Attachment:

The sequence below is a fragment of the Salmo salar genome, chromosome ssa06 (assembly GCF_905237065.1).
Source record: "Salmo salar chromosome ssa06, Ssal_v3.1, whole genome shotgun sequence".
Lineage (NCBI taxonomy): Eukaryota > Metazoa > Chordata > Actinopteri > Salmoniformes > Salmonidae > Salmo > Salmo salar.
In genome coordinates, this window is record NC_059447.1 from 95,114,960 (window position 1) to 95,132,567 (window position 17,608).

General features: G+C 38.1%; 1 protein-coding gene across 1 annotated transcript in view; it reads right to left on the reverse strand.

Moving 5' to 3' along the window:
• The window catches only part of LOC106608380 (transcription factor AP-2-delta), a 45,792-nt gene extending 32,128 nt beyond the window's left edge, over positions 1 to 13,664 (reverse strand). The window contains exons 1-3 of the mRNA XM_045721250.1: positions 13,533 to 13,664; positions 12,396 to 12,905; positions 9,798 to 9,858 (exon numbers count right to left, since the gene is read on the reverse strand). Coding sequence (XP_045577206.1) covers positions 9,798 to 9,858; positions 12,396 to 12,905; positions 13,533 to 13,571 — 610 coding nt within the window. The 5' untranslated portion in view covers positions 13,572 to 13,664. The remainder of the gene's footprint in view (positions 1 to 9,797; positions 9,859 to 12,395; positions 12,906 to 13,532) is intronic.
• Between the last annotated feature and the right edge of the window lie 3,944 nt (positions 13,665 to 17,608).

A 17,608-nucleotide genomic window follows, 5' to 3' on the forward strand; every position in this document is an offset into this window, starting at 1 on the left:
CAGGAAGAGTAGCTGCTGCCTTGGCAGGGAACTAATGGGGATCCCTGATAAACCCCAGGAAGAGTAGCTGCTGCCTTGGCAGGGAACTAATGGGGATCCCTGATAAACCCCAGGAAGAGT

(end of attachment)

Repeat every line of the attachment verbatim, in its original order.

The sequence below is a fragment of the Salmo salar genome, chromosome ssa06 (assembly GCF_905237065.1).
Source record: "Salmo salar chromosome ssa06, Ssal_v3.1, whole genome shotgun sequence".
Lineage (NCBI taxonomy): Eukaryota > Metazoa > Chordata > Actinopteri > Salmoniformes > Salmonidae > Salmo > Salmo salar.
In genome coordinates, this window is record NC_059447.1 from 95,114,960 (window position 1) to 95,132,567 (window position 17,608).

General features: G+C 38.1%; 1 protein-coding gene across 1 annotated transcript in view; it reads right to left on the reverse strand.

Moving 5' to 3' along the window:
• The window catches only part of LOC106608380 (transcription factor AP-2-delta), a 45,792-nt gene extending 32,128 nt beyond the window's left edge, over positions 1 to 13,664 (reverse strand). The window contains exons 1-3 of the mRNA XM_045721250.1: positions 13,533 to 13,664; positions 12,396 to 12,905; positions 9,798 to 9,858 (exon numbers count right to left, since the gene is read on the reverse strand). Coding sequence (XP_045577206.1) covers positions 9,798 to 9,858; positions 12,396 to 12,905; positions 13,533 to 13,571 — 610 coding nt within the window. The 5' untranslated portion in view covers positions 13,572 to 13,664. The remainder of the gene's footprint in view (positions 1 to 9,797; positions 9,859 to 12,395; positions 12,906 to 13,532) is intronic.
• Between the last annotated feature and the right edge of the window lie 3,944 nt (positions 13,665 to 17,608).

A 17,608-nucleotide genomic window follows, 5' to 3' on the forward strand; every position in this document is an offset into this window, starting at 1 on the left:
CAGGAAGAGTAGCTGCTGCCTTGGCAGGGAACTAATGGGGATCCCTGATAAACCCCAGGAAGAGTAGCTGCTGCCTTGGCAGGGAACTAATGGGGATCCCTGATAAACCCCAGGAAGAGT